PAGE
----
Each site has it's own identity. It can be promoted individually in the wider web community, not just within the context of the portal/group in which they're established. This means that the community can promote it's own site as much as it wishes - the more effort they put in, the more traffic they're likely to receive. This onus to promote and market their own community is fundamental to the whole movement towards endogenous development. That's not to say the "parent" portal can't also be marketing the communities as a group, but that would be with a different (albeit complementary) strategy. A local site could even be a member of multiple "parent" portals - for example, being linked directly from both a general regional portal and a statewide tourism portal.
Longevity. Locally-controlled sites, somewhat ironically, are less likely to be threatened by political and economic factors. Both dot-com companies and government-funded projects have shown the tendancy to disappear overnight. If a change in government policy or an international economic downturn means that a parent portal ceases to be, stand-alone sites can continue on regardless - whereas dependant sub-sites would die with the parent. Perhaps the communities may suddenly have to pay their own hosting costs and for updating the site if their sponsor disappears, but those issues are within the means of small communities.
The skills required to build a good site are marketable. If people in local communities become competent web-builders, they'll become an asset to their community. Just about any business or community group can benefit from a web presence, and so the more people who can build (good) sites, the better for the community. With e-working, those skills could even be marketed outside the local community, thus having the potential to bring extra resources into an area.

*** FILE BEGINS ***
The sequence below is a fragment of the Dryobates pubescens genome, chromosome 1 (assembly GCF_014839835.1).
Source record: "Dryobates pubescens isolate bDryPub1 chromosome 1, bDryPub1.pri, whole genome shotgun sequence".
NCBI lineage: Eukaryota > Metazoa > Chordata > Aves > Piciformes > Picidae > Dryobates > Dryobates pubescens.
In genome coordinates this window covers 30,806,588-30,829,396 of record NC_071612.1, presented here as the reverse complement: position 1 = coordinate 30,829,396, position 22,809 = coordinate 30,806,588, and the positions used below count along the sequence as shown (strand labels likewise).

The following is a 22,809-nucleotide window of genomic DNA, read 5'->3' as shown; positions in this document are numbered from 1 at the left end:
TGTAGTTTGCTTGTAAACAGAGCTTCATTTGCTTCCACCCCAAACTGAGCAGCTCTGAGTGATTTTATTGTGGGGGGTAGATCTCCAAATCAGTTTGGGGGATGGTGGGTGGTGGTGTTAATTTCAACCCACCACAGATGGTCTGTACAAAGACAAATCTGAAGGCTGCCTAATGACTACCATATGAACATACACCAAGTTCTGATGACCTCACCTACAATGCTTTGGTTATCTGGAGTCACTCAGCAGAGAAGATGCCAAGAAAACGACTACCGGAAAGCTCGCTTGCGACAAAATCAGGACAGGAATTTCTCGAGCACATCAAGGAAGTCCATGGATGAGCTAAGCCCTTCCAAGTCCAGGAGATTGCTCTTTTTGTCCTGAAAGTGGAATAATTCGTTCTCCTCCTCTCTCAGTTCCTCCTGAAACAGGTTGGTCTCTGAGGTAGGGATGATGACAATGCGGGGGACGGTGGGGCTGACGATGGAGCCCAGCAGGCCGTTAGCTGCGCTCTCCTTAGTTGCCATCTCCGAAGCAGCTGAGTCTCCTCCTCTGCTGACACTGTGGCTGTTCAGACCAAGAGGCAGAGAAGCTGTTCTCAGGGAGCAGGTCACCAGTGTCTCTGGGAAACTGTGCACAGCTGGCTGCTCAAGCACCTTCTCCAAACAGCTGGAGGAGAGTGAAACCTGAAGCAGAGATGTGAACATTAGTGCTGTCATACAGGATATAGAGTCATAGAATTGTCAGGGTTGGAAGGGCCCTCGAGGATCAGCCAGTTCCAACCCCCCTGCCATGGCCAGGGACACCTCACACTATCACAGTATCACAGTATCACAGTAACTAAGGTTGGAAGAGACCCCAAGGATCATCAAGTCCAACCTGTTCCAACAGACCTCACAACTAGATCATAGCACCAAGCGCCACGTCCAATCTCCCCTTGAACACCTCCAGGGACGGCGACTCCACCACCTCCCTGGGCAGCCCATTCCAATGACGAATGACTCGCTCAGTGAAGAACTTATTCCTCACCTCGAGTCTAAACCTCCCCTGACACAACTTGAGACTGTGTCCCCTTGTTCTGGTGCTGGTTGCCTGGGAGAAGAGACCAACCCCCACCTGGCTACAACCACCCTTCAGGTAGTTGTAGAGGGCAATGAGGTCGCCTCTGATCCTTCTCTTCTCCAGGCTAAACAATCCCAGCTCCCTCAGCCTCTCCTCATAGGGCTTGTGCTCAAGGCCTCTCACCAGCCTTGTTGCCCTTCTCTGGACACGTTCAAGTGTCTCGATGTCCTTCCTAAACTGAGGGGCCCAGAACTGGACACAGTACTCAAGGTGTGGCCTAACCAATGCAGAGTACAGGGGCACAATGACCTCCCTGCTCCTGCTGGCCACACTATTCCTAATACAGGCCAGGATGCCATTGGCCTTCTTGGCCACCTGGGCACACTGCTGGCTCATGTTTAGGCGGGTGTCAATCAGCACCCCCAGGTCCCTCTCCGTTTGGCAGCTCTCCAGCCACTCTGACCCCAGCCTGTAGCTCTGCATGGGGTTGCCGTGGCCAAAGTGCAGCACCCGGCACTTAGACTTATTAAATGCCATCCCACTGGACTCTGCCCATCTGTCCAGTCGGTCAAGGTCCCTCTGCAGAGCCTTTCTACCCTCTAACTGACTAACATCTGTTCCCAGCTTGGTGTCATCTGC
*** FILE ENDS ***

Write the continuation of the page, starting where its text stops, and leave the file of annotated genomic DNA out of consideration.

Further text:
People tend to value things more if they've invested in them personally. If they're just "given" a website, for example a simple template that they just drop in a few details, then there is little sense of ownership. I recently saw an example of this where a local community's sub-site on a government-run templated portal contained text such as "you put information about your local community here" and "you put information about your training courses here".
The skills-gap between the city and rural or remote areas can be lessened by moving the responsibility for sites to local communities, instead of having those skills centralised as is the tendancy with large integrated web projects. To me, this is an important socio-political issue. There's a degree of chicken-and-egg about skills development, and at first it could well need city-based consultants to get the ball rolling - but if there's an incentive and opportunity to develop such skills, the potential ability is certainly there in the bush.
Keeping it simple keeps down costs. IT companies often convince clients that a complex, dynamic site is essential in all cases. The maintenance costs on such sites can turn out to be far more than intended. Functions can cease to work inexplicably, often involving expensive diagnostics in addition to the programming costs required to actually fix the problem. The more simple a site is functionally, the less likely it is to have problems and the easier any problems will be to rectify. Call me cynical, but maintenance work is how a considerable proportion of IT companies' income is generated, so is it really in their interest to provide simple, robust sites?
Diversity. A true community-based website should be a reflection of the community it represents. To me, generic templated sites will always be struggling to convey that sense of community. Although there should be a degree of consistency within a group of sites covered by one parent portal, the criteria should allow enough scope for the uniqueness of the communities to show.
Community involvement. A site developed locally can be more responsive and involve the community on a much deeper level than a simple templated site. For example, an art competition could be held to design graphics for the site; special-interest groups could develop their own subsites from the local community site; mentoring relationships could be developed within the local community to spread the skills developed.
This rant is still under development, and will probably develop into a whole project of it's own as I get the time.